The day started with the usual handshake parade.

tamawashi-shodai-kaisei
Tamawashi is up to something, and Shodai knows it.

Terutsuyoshi seems to be cultivating a little goatee:

terutsuyoshi

Inside, while low-ranking wrestlers were taking the dohyo, some sekitori were exercising around the perimeter. Here is Enho:

enho-exercises
Sleepwalking, OK. But sleep-exercising?

If you want to have the Abi Shiko, you have to be able to do the Abi splits:

abi-splits
Distance between big toes: 2km. Shuttle busses leave every half hour.

Abi was back in the torikumi this day, as was Tsurugisho.

Moving forward, the sekitori started to practice on-dohyo:

Nishikigi vs. Shohozan in Moshiai. Awaiting the winner are Sadanoumi and Ryuden:

Asanoyama vs. Tochinoshin, with Shodai on the sideline:

Asanoyama beats Tochinoshin? That’s not something you see every day.

There was also a practice bout between Ichinojo and Kaisei. The dohyo remained stable – which is remarkable for something made of polystyrene.

Here is the full Shokkiri of the day (by the Kasugano pair), taken by a very lucky fella who got a ticket in the front row:

This was followed by the Juryo dohyo-iri and Juryo bouts, and before the last three of those, Kisenosato demonstrated rope tying:

kisenosato-rope-tying

Note that stick thing stuck in the front tsukebito’s mawashi? No, it’s not a wand. This is used to adjust the “shide” – those zig-zag pieces of folded paper hanging from the Yokozuna’s rope. If any of them hangs too loosely or is bent, that stick has a flat head that helps push the straps of paper between the tight strands of the rope.

At this point of the Jungyo, all Yokozuna were still present and accounted for:

three-yokozuna

By the way, I read a post today where someone criticized Hakuho (or his team of tsukebito?) for having shide that were too short. “They used to reach all the way down to the fringe of the kesho-mawashi” he said. What do you think? I’m thinking they are about the same length as everybody else’s, only the dai-Yokozuna is rather taller than average.

I only got still photos from the Makuuchi bouts. So here is Ichinojo vs. Takakeisho:

ichinojo-take-1

What do you mean, you don’t recognize Ichinojo? He is very recognizable. His cheeks are his most prominent feature… OK… OK… Let’s try that again. Ichinojo vs. Takakeisho:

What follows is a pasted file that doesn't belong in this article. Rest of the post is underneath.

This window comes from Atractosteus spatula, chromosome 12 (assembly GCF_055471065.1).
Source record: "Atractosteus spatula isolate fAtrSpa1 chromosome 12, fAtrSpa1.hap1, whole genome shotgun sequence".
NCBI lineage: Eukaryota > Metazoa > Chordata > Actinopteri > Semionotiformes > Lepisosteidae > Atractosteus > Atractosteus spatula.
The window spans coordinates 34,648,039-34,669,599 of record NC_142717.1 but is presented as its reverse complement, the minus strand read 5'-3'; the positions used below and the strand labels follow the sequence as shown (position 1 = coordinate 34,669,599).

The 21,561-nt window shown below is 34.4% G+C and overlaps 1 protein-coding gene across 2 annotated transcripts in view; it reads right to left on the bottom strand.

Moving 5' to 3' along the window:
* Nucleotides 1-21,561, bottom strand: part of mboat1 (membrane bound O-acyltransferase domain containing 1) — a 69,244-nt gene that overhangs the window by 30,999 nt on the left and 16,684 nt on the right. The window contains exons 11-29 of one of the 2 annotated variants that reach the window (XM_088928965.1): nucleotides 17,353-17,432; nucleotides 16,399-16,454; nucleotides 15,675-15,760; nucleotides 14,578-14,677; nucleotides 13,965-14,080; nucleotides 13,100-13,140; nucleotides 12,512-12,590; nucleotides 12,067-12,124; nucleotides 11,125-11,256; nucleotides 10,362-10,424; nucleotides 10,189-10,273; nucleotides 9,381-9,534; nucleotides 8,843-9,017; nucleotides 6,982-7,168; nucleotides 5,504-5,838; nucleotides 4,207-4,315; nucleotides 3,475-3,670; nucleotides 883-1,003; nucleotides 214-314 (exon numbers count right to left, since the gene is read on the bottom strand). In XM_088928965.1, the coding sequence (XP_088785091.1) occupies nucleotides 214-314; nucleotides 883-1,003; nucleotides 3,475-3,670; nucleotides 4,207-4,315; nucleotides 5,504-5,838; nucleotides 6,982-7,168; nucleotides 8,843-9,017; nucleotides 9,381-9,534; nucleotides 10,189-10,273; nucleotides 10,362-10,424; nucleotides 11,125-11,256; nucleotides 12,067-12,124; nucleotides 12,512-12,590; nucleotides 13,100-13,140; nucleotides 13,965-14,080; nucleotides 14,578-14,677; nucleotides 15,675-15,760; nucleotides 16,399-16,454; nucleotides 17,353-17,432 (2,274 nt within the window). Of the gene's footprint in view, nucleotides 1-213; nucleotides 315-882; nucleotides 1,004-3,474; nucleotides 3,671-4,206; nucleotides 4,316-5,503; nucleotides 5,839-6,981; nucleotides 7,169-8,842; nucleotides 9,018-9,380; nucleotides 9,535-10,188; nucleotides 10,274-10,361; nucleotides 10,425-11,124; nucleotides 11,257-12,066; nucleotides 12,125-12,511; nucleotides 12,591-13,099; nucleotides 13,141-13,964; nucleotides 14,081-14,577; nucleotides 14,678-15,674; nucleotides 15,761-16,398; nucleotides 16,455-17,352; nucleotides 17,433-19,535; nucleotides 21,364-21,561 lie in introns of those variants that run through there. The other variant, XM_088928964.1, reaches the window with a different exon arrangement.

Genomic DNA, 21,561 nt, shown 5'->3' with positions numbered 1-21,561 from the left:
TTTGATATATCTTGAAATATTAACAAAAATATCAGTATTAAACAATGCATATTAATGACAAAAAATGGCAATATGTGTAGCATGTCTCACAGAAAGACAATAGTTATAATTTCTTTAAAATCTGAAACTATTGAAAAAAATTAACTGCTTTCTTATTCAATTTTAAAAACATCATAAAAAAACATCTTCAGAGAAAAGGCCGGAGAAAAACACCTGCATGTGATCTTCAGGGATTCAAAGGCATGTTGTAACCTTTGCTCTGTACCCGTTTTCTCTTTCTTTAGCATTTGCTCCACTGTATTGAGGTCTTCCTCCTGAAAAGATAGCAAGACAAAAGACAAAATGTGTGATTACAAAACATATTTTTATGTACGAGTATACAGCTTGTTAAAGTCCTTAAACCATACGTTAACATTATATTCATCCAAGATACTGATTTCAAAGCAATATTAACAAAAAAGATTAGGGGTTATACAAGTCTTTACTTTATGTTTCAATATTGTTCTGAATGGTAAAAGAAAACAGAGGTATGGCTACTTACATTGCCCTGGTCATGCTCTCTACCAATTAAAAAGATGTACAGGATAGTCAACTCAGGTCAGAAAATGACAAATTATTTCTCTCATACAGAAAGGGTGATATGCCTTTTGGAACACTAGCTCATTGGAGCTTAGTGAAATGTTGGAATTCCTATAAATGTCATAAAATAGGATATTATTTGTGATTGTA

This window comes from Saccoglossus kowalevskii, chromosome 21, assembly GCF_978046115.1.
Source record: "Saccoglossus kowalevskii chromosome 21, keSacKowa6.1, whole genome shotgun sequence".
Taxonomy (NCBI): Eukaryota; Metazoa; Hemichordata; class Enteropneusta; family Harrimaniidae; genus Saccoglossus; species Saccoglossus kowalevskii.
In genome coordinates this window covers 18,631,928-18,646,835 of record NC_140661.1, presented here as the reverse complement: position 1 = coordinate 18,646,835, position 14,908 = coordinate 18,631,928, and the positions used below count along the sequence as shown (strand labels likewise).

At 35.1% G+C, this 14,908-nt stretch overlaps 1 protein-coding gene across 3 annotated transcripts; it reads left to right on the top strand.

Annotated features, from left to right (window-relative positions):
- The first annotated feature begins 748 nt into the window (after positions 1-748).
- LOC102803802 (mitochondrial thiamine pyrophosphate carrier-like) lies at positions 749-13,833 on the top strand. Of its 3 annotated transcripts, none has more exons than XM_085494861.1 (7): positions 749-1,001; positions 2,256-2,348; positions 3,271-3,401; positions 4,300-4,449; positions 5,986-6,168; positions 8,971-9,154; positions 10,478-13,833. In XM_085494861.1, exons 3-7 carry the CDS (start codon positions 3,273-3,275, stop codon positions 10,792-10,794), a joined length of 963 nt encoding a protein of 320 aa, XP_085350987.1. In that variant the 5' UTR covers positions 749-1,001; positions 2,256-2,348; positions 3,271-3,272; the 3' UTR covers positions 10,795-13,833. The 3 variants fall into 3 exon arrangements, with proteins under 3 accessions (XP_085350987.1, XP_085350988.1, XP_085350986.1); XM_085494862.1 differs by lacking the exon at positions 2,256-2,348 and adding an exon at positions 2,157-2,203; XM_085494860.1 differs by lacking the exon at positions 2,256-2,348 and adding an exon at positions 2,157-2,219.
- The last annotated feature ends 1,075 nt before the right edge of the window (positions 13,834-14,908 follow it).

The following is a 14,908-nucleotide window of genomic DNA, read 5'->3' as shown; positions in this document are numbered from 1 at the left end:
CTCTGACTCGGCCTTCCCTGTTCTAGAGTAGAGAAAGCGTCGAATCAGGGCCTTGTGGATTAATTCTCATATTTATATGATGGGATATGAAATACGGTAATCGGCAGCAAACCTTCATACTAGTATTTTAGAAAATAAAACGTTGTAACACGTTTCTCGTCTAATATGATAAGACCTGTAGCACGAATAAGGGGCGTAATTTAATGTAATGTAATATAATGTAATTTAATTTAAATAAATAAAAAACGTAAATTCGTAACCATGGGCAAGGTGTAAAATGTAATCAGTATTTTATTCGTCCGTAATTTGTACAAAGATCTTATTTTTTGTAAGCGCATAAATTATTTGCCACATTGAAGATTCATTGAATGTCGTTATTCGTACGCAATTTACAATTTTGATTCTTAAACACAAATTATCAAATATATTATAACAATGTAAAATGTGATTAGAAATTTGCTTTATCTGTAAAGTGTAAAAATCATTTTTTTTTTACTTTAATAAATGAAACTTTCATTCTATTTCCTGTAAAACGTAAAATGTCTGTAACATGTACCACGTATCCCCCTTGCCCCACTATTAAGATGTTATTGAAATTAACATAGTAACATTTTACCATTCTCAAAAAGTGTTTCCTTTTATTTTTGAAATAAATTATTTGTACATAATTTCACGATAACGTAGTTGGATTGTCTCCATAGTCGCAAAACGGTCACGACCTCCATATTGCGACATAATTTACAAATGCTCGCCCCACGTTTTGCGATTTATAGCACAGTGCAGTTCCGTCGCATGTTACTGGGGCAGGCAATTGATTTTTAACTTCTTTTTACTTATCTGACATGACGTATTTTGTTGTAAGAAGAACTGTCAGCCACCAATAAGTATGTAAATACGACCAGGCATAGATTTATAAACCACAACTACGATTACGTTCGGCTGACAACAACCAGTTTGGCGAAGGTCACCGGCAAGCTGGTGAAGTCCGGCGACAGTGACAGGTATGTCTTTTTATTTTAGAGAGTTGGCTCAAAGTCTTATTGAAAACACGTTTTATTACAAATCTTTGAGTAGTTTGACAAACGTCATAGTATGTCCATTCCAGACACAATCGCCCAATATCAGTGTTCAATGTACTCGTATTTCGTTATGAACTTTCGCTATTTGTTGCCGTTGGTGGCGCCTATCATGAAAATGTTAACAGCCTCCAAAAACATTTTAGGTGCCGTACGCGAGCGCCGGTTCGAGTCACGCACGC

ichinojo-take-2

Ichinojo won that one.

I can give you a photo of Goeido-Kisenosato, but really, it’s from the same angle, so you may wish to skip that. Kisenosato won.

Let’s hope that the next destination sports more video-equipped phones.

tobizaru

Aki 2018 Jungyo – Day 5 (Oct 7)

🌐 Location: Chiba, Chiba
🚫 Scandal level: 0

venue

First, let’s all stop and bow as the king enters the building:

At Chiba, the Jungyo trail comes closer to Tokyo again. This was the opportunity for a few changes in kyujo status. I’m sad to tell you that Ikioi has left the Jungyo.

But the happier news is the return of this guy:

enho
Danger, measurements of Cute in Chiba are approaching critical level

The man most happy about this news seems to have been his fellow pixie, Terutsuyoshi:

Awwww… then, ewwww.

Anyway, it was really hard to peel Terutsuyoshi off Enho’s skin that entire day. Someone with an evil sense of humor decided to pit them against each other in the torikumi of the day. Terutsuyoshi won. And yes, he continued to hover around Enho even after they showered.

But we are still on the subject of kyujo. Tsurugisho continued off the torikumi (though still staying with the Jungyo), and Abi is also not in the wrestling list – although he did participate in the fan service:

abi-autographing

Aminishiki – not kyujo – was also giving autographs, though he looks very tired.

aminishiki-fansa

Inside the main hall, Shohozan was utilizing TRX to maintain his pythons:

Some moshi-ai sessions: